Approaching Neanderthal behavior through the geoarchaeological study of combustion structures: Investigations in soil micromorphology and lipid biomarkers.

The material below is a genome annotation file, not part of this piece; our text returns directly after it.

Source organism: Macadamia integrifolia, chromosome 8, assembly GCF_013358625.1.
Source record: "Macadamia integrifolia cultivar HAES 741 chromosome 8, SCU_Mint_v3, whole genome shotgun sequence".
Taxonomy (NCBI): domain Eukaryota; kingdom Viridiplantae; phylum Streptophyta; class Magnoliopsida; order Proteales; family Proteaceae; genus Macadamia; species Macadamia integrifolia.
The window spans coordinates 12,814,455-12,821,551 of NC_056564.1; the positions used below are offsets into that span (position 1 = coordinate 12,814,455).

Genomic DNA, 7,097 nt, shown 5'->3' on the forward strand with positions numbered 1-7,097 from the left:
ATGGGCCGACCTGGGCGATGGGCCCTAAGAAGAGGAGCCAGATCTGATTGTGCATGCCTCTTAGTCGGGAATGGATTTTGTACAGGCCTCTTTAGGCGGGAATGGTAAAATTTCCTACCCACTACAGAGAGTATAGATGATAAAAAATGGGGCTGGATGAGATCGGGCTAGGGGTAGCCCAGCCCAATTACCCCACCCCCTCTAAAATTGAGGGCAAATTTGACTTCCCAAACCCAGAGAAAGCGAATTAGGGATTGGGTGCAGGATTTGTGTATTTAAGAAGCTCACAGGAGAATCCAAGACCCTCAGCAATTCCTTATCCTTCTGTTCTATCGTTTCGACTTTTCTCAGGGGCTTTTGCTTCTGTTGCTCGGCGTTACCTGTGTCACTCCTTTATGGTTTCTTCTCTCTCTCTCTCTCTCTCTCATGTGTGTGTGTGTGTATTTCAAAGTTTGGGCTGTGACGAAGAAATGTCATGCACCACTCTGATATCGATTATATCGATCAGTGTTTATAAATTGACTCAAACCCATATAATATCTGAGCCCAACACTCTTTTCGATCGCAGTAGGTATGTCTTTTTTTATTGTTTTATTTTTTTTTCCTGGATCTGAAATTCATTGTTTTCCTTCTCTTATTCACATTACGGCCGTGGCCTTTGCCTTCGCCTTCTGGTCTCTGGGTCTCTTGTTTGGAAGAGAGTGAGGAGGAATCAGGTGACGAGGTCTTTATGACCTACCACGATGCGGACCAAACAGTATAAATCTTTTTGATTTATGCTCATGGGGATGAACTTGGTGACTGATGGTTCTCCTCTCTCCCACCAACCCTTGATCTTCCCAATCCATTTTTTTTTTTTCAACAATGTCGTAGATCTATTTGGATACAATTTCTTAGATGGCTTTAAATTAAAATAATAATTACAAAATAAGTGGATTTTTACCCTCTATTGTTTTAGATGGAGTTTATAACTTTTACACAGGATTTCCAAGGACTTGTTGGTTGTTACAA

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This dissertation seeks to illuminate Neanderthal behavioral variation based on a geoarchaeological approach to analyzing Neanderthal combustion features at the Middle Paleolithic site of El Salt, Spain. This approach involves investigations of Neanderthal combustion features, emphasizing their synchronic and diachronic relationships, in search of clues about pyrotechnology, environmental context, settlement and mobility patterns, and mobility. The investigations are carried out focusing on the organic sedimentary record of combustion structures and using geoarchaeological, microcontextual methodologies at microscopic and molecular scales of analysis. The main techniques applied are micromorphology and lipid biomarker analysis, which were conducted jointly on a comprehensive archaeological and experimental sample set. The findings of this research reveal variability in Neanderthal pyrotechnological behavior. Two major types of combustion structures were documented: Simple, flat combustion structures and complex, pit hearths. They also provide information on specific aspects of pyrotechnology, such as fuel acquisition, which was shown to have been done away from the site while the local trees surrounding the site were not used as fuel. Finally, touching on Neanderthal settlement patterns, the results indicate that human occupation had little impact on the surroundings and that the time intervals between occupations were relatively long. The study also furnished new reference data to advance micromorphology and lipid biomarker research on the topic of fire, including the burning of Weissia moss. This work contributes evidence of high Neanderthal mobility and pyrotechnological variation relevant to advancing our knowledge of Neanderthal behavioral variability. Furthermore, it demonstrates the effectiveness of high-resolution archaeological science approaches to help us build an objective, detailed picture of Neanderthal behavior.